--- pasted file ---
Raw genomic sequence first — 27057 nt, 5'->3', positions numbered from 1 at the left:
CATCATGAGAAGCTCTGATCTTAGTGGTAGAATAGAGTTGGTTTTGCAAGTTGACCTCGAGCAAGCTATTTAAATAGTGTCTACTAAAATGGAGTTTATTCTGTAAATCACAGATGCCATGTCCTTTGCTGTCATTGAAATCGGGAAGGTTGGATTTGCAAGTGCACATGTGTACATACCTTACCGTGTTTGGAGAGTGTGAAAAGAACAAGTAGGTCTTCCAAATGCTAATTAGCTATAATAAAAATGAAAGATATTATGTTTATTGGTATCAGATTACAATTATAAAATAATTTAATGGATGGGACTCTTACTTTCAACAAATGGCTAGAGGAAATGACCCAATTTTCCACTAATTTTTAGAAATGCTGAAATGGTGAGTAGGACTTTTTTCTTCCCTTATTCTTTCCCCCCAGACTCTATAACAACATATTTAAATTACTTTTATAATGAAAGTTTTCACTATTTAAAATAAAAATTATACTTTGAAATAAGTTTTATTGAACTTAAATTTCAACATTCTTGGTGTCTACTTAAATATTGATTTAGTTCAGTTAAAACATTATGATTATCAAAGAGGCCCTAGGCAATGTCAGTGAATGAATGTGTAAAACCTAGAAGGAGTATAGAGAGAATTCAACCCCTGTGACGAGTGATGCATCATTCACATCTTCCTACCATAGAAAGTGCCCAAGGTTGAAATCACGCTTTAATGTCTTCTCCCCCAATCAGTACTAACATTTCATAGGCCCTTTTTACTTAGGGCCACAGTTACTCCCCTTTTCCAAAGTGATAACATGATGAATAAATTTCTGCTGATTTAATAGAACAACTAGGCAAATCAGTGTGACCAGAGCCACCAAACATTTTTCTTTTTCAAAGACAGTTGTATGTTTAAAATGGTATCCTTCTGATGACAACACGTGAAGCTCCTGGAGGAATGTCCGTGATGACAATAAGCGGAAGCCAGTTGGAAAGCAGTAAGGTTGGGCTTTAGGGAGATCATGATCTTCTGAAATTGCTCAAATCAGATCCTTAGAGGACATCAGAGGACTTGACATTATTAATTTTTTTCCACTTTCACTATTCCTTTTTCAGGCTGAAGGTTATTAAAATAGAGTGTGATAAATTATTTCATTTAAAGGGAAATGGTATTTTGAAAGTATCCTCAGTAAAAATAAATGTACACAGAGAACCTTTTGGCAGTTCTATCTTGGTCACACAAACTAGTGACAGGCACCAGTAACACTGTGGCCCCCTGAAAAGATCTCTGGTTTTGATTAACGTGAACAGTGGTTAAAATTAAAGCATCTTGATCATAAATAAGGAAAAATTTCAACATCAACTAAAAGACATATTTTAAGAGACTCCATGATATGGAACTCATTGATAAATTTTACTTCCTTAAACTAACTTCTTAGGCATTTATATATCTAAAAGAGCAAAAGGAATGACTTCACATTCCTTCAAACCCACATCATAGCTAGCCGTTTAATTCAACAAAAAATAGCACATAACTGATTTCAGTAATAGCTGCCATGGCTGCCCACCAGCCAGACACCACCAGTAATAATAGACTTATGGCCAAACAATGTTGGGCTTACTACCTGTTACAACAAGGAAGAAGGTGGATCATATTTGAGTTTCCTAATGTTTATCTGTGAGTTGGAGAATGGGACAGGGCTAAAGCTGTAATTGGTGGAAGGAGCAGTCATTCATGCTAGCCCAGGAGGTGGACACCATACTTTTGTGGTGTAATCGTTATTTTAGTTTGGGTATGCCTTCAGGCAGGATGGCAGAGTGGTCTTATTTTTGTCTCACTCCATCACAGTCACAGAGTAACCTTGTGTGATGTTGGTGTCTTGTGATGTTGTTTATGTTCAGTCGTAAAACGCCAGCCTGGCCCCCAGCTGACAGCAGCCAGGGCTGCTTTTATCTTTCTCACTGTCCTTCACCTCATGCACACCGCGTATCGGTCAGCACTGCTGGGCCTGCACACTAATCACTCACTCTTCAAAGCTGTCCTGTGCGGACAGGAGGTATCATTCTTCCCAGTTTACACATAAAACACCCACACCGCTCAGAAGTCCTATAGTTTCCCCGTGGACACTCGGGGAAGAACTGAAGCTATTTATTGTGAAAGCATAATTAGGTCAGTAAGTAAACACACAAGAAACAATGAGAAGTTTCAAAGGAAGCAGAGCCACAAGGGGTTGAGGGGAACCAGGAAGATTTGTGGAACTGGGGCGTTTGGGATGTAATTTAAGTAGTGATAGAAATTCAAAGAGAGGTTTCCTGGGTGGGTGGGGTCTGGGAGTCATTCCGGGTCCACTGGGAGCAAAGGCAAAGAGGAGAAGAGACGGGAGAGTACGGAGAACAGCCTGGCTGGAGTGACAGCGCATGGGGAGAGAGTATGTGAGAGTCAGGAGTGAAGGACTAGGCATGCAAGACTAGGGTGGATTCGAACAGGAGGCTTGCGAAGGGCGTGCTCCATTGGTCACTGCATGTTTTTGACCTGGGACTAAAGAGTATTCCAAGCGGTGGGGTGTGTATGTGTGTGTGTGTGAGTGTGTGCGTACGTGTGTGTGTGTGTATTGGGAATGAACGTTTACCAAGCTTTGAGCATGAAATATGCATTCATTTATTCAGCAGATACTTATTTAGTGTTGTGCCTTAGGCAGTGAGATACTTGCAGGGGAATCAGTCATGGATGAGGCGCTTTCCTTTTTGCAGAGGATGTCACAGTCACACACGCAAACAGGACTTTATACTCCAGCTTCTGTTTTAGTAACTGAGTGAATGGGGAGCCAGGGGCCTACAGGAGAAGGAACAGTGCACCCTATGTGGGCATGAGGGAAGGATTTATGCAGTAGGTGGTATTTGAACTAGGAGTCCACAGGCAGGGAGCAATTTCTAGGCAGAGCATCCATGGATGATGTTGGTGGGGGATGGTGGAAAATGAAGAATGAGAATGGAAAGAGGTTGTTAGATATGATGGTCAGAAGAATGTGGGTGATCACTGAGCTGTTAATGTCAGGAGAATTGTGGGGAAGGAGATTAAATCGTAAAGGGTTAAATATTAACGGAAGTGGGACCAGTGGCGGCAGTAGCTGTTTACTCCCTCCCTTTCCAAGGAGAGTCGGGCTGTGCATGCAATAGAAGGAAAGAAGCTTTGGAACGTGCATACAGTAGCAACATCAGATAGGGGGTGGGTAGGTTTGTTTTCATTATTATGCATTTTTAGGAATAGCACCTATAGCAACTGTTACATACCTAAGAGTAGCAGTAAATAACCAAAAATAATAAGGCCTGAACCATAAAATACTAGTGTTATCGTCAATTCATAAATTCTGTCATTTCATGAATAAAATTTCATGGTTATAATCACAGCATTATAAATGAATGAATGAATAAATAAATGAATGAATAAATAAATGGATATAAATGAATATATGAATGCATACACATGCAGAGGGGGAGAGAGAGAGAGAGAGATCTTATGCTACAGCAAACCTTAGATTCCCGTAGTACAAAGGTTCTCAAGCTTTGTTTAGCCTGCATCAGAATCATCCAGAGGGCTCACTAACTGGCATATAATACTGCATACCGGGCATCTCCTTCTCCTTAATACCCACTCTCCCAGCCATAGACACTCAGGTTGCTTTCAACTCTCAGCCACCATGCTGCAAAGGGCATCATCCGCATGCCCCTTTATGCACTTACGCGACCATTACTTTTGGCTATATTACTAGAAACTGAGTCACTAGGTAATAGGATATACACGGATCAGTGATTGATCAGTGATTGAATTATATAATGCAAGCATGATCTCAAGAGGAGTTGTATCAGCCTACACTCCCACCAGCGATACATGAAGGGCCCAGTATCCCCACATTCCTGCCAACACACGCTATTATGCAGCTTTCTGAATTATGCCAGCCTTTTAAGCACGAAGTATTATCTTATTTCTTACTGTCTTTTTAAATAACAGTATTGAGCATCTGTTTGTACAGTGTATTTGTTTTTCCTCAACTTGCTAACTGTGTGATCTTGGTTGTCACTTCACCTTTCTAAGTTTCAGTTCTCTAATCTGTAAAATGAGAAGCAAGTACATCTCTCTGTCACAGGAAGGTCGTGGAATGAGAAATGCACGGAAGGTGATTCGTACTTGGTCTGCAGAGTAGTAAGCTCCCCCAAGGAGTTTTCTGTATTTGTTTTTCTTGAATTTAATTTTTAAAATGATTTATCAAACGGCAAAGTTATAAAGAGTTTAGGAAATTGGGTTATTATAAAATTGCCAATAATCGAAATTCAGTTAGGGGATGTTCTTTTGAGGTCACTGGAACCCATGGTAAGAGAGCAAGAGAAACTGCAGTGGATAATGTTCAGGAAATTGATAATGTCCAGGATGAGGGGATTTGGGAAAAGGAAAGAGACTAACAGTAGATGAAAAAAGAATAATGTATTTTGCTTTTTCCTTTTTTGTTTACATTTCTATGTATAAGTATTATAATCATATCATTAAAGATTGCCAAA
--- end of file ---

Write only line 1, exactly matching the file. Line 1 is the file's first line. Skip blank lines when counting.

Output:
Raw genomic sequence first — 27057 nt, 5'->3', positions numbered from 1 at the left: